Ham Sandwiches and Gay Sex: How Timeless Is the Bible’s Teaching?

How much of the Bible is timeless, and how much is time-bound? Why is a ham sandwich OK, but gay sex is not OK? If one of these Biblical prohibitions was just for Israel, why does the other one still apply to us? Why is the command to slaughter the Canaanites not for us today? And is Jesus just for us, or is he Lord of all times and places?

Ham is a time-bound prohibition, the gay sex ban is timeless.
“Ham Sandwich” by Ron Dollete. CC BY-ND 2.0 (https://creativecommons.org/licenses/by-nd/2.0/legalcode) via Flickr, cropped.

 

Times have changed, we are told. It’s a different world than the world to which the Bible was written. So why not junk the morality and teachings of the Late Bronze Age and the Roman Empire? Why not ditch the whole book as a piece of outdated fiction that modern people can no longer believe? Or should we try to salvage what we can from it, or mine it for whatever jewels we can find in it?

Pastor Andy Stanley has gained notoriety lately by his comments that we should “unhitch” ourselves from the Old Testament (https://www.youtube.com/watch?v=pShxFTNRCWI). Yet even the New Testament has its parts that many of our neighbors find hard to accept as God’s word to us today.

My aim in this post is not to prove why we should trust the Bible as our ultimate authority, although I have great confidence in why we should believe it. (See my post http://www.patheos.com/blogs/tomhobson/2018/05/literalism-and-inerrancy-both-need-careful-definition/ to see what I think about the Bible’s authority.) My objective here is to help those who already firmly believe in the Bible’s authority to sort out which parts of the Bible are meant to be timeless and universal, and which parts were directly intended only for Israel.

Paul tells believers in Romans 15:4, “Whatever was written in former days was written for our instruction.” The Hebrew sacrifices and ceremonies were not God’s command to us, but we can still learn from them. Hebrew Bible narratives give us valuable lessons we can learn about God and ourselves. Even the conquest of Canaan is not an example for us to do likewise, but a warning about Canaanite religion, which would glom onto all other religions like mercury, producing toxic results.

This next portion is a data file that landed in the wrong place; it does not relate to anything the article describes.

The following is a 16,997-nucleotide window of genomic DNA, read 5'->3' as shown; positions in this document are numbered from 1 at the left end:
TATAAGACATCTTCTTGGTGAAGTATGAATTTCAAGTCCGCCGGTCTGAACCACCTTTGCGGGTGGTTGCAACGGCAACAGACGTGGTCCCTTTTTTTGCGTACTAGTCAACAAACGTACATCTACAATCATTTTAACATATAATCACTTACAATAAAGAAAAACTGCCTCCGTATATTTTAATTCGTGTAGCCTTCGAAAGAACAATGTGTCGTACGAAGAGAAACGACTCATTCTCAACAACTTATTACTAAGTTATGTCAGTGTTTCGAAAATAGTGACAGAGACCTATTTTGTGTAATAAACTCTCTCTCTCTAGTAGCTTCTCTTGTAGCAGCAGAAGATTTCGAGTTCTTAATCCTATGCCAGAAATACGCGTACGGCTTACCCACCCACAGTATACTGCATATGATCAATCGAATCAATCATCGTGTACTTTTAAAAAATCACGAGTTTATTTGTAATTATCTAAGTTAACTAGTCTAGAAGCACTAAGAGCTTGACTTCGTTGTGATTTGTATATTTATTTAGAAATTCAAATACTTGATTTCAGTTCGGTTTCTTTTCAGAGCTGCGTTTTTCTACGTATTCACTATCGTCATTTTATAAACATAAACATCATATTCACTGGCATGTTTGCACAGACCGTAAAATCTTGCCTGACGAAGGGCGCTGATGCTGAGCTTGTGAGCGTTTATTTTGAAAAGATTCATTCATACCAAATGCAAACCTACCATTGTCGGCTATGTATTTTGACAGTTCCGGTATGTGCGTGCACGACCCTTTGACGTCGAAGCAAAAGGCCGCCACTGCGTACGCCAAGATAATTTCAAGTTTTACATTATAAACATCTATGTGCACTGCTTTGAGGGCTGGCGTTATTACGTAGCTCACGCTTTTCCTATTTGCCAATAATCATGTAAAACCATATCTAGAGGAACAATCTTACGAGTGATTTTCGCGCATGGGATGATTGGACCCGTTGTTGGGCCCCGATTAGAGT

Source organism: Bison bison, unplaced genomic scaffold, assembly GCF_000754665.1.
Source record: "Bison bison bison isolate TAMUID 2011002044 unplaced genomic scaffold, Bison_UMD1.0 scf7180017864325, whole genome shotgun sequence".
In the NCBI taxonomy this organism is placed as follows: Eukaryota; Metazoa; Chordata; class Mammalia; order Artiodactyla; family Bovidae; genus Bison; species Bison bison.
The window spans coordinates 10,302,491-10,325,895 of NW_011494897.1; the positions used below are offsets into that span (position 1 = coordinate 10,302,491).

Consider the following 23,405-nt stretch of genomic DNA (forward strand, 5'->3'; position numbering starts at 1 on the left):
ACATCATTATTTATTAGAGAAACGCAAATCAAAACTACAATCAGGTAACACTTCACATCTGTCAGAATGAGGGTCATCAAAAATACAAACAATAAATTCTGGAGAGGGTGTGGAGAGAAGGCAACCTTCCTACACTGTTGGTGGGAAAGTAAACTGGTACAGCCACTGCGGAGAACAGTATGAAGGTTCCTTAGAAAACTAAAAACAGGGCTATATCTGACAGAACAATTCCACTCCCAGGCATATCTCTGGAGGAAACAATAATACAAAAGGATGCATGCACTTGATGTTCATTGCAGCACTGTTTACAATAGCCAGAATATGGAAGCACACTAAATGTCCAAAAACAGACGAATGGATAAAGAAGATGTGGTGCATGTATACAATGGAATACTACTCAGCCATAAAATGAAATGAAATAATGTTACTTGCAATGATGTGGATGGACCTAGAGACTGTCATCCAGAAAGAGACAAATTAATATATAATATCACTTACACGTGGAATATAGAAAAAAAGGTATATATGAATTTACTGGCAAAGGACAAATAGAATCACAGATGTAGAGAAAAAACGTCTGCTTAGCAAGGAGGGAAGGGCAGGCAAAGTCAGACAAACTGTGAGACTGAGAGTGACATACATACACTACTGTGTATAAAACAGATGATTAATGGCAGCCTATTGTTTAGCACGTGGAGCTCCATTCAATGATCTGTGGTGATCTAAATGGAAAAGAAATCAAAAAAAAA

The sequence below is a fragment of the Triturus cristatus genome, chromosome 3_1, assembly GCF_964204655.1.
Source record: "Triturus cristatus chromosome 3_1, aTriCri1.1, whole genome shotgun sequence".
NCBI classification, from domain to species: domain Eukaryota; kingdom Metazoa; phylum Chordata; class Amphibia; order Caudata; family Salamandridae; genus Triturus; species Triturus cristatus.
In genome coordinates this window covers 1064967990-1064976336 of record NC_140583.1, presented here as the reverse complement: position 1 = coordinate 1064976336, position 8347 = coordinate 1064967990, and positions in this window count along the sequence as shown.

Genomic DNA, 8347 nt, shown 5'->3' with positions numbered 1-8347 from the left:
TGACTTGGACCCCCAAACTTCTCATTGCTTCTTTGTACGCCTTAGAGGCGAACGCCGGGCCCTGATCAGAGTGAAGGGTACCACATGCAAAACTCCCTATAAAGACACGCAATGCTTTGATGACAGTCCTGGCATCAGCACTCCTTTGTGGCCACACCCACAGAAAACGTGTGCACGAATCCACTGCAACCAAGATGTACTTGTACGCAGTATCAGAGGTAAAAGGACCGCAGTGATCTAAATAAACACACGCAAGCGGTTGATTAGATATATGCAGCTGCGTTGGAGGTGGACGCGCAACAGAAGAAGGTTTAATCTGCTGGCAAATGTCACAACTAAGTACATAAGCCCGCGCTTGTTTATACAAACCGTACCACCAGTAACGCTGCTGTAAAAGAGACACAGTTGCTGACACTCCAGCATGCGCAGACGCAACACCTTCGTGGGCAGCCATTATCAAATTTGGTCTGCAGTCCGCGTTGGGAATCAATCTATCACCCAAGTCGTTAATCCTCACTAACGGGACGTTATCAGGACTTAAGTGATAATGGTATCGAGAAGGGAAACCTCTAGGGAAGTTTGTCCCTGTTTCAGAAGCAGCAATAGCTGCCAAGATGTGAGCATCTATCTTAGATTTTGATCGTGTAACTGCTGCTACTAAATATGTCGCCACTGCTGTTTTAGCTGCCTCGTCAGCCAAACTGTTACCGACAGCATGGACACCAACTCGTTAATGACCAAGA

When the violence that is commanded numerous times in the Quran is criticized, we are often reminded that the Hebrew Bible also contains plenty of such violence.  But here’s a huge difference: Jesus sets that violence aside. Islam has no equivalent re-set on its teachings. There are two verses in the Quran that argue for a peaceful approach to unbelievers (Sura 2:256, 50:45), but there is no source with the clout of a Jesus or a New Testament to set the Quran’s violence aside.

So what about the Biblical bans on ham sandwiches and gay sex? Why is the ban on gay sex still for today, while the ban on ham is just for Israel? The ban on pork is part of the kosher food laws (Leviticus 11:1-47 = Deuteronomy 14:3-20). There are no penalties given for breaking these laws. However, eating unkosher food makes you unclean, which carries a severe penalty if you try to enter the Temple in that condition.

Furthermore, the New Testament sets the kosher food laws aside. Jesus teaches in Mark 7:14-15 that there is nothing we can eat that defiles us. Twenty years later, by the time when followers of Jesus were debating whether Gentile believers had to keep kosher, Mark looks back on Jesus’ words and sees an answer to that debate: “Thus he declared all foods clean.” (Mark 7:19) Paul agrees in Romans 14:14: “I know and am persuaded that nothing is unclean in itself.” He adds in 1Timothy 4:3-4 that God created all foods to be good and to be received with thanksgiving. I am truly thankful that God created ham and pulled pork!